A matter of FATCA: Foreign Account Tax Compliance Act agreement with France
A record 1,335 Americans renounced their passports in the first three months of 2015. According to official US data, this staggering figure is close to 40% of the 3,415 Americans who gave up citizenship last year. A defiant act that, for many, stems from new banking laws tied into FATCA, which requires foreign banks to report to the IRS all accounts held by Americans.
In a step towards clamping down on those who evade US taxation by investing overseas, the Foreign Account Tax Compliance Act – or FATCA – was enacted in the US on March 18th, 2010, with an effective date of July 1st, 2014. The controversial bank account reporting requirements initially met with resistance from many governments overseas. But the Treasury Department has negotiated a series of intergovernmental agreements with the tax authorities of other countries, such as France, Germany, Spain, Italy, Switzerland, Austria, Sweden, Denmark, and Norway, allowing them to act as intermediaries before the information is forwarded to the US government agency responsible for the collection and enforcement of taxes.
There are two parts to FATCA: US taxpayers reporting of foreign assets and income on Form 8938 and the reporting of accounts by a non-US financial institution, otherwise known as a Foreign Financial Institution or FFI.
Having been around since the 2011 tax year, the new Form 8938, Statement of Specified Foreign Financial Assets, requires disclosure of certain foreign assets and financial accounts. This is filed with the federal tax return. Although Form 8938 resembles the dreaded FBAR – the Foreign Bank Account Reporting, which looks only at bank account information – certain other non-account assets, such as business arrangements, are disclosed on the FACTA form. Other requirements differ as well.
Form 8938 must be included in the tax filing if the total value of your foreign assets exceeds certain thresholds, which for those of us who live outside the US and Puerto Rico are as follows:
• More than $200,000 for single filers (or married, filing separately) or $300,000 for joint filers at the end of the year, or • More than $400,000 for single filers (or married, filing separately) or $600,000 for joint filers at any time during the year.
If you don’t otherwise need to file a tax return, then you are not required to file a Form 8938. But it is the second part of the form involving bank reporting that is resulting in a letter being sent to suspected US account holders requesting US taxpayer identification from FFIs.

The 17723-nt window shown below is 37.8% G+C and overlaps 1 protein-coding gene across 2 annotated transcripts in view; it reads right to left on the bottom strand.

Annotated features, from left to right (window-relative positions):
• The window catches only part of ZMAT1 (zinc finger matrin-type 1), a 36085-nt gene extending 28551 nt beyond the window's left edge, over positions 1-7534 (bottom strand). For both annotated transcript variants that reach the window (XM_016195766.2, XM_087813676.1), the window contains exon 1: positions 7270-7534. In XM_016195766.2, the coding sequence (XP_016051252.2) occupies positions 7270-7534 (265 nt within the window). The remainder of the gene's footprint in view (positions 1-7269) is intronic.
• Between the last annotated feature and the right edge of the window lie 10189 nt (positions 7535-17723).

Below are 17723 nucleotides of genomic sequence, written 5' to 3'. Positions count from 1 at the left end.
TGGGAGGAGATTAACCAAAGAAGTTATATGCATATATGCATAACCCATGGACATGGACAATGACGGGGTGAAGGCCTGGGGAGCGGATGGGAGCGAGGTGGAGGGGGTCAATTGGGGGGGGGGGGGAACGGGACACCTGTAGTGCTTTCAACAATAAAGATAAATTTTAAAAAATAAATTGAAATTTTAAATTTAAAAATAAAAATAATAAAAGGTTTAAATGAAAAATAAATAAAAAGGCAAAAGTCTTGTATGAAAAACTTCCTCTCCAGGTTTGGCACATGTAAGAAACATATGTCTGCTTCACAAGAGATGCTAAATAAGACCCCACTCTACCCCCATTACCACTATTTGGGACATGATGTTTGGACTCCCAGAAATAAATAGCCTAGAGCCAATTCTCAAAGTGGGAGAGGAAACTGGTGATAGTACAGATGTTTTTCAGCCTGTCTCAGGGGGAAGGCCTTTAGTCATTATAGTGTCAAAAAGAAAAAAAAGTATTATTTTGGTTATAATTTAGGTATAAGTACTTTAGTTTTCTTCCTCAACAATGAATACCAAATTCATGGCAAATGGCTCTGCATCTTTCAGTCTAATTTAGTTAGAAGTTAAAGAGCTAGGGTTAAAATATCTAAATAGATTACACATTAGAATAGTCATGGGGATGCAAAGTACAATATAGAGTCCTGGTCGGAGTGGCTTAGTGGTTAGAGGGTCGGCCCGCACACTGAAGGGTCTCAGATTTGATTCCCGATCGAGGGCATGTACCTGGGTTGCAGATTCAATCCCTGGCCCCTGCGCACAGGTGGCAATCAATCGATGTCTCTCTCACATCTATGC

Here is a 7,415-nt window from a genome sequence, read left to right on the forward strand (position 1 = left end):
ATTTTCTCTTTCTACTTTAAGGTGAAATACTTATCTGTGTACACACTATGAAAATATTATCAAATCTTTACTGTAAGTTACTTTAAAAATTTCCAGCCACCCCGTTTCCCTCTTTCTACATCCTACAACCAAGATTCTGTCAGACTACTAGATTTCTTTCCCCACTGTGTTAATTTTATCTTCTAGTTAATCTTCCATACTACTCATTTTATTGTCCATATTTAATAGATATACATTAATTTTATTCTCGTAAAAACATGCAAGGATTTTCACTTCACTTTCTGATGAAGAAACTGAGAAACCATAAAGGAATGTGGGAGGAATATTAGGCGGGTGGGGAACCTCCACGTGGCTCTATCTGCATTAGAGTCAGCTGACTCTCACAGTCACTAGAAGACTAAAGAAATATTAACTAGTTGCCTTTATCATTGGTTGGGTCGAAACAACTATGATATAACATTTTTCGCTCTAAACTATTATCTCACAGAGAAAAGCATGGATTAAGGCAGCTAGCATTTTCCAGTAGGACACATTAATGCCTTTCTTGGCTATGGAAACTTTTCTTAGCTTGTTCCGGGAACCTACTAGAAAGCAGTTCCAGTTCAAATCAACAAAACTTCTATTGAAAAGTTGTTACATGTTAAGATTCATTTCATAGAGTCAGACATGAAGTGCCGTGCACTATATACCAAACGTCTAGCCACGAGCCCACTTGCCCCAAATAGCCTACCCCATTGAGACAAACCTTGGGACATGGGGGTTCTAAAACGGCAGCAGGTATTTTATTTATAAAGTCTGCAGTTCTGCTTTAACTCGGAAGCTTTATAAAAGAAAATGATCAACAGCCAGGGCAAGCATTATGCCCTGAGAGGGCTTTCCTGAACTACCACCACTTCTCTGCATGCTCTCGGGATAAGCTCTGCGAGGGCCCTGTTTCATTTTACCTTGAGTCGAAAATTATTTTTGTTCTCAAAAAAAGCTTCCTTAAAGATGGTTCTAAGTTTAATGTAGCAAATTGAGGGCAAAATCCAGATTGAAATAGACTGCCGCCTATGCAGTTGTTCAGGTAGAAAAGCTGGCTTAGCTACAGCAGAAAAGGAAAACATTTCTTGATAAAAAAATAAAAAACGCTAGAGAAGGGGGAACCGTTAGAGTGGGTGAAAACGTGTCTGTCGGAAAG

FATCA generally requires an FFI to identify certain US account holders and report their accounts to the IRS. The US and France have reached an agreement whereby account holders would be reported to their country of citizenship. US persons having accounts with French FFIs would be reported to the US, as French nationals with accounts in the USA would be reported to France.
If an FFI does not enter into an agreement with the IRS, all relevant US-sourced payments, such as dividends and interest paid by US corporations, will be subject to a 30% withholding tax. The same 30% withholding tax will also apply to gross sale proceeds from the sale of relevant US property.
Certain FFIs have taken the route of certifying with the IRS that they have no American customers, and thereby do not need to comply with FATCA’s expensive and laborious reporting requirements. It is these financial institutions that have asked their US customers to go elsewhere, much to the shock of Americans living abroad.
It could be worse: your foreign bank accounts could be frozen (see box below).
In the meanwhile, FATCA has become a model for other countries. The Organization for Economic Co-operation and Development (OECD) is establishing the Common Reporting Standard (CRS) for international account disclosure. Some 44 OECD member states will begin to implement the CRS on January 1st, 2016, with reporting commencing in 2017.
There’s no escape
American-born Johnathan Weiss hasn’t lived in the US for 25 years.
“I’d been living in Switzerland for ten years, and then out of the blue I got a letter from my bank, saying that since I am an American citizen I had to file some extra paperwork. Two weeks later my bank account was frozen,” Weiss told The Local in Paris. “I had no idea what to do.”
With the help of tax professionals, it took three weeks to file the necessary paper work and provide the bank with a letter of certification to have his account unfrozen.
Now that Weiss understands the laws and what is expected of him, he says he’s is not resentful of the new regulations. But he does wish he had known earlier.
“It was scary,” he says. “People should be aware of FATCA and deal with it proactively so they don’t have to go through what I did.”
American Tax Consultant George Donnelly (www.donnelly-cpa.com – 06 79 27 92 60) is a Member of the American Institute of Certified Public Accountants, Licensed by the State of California.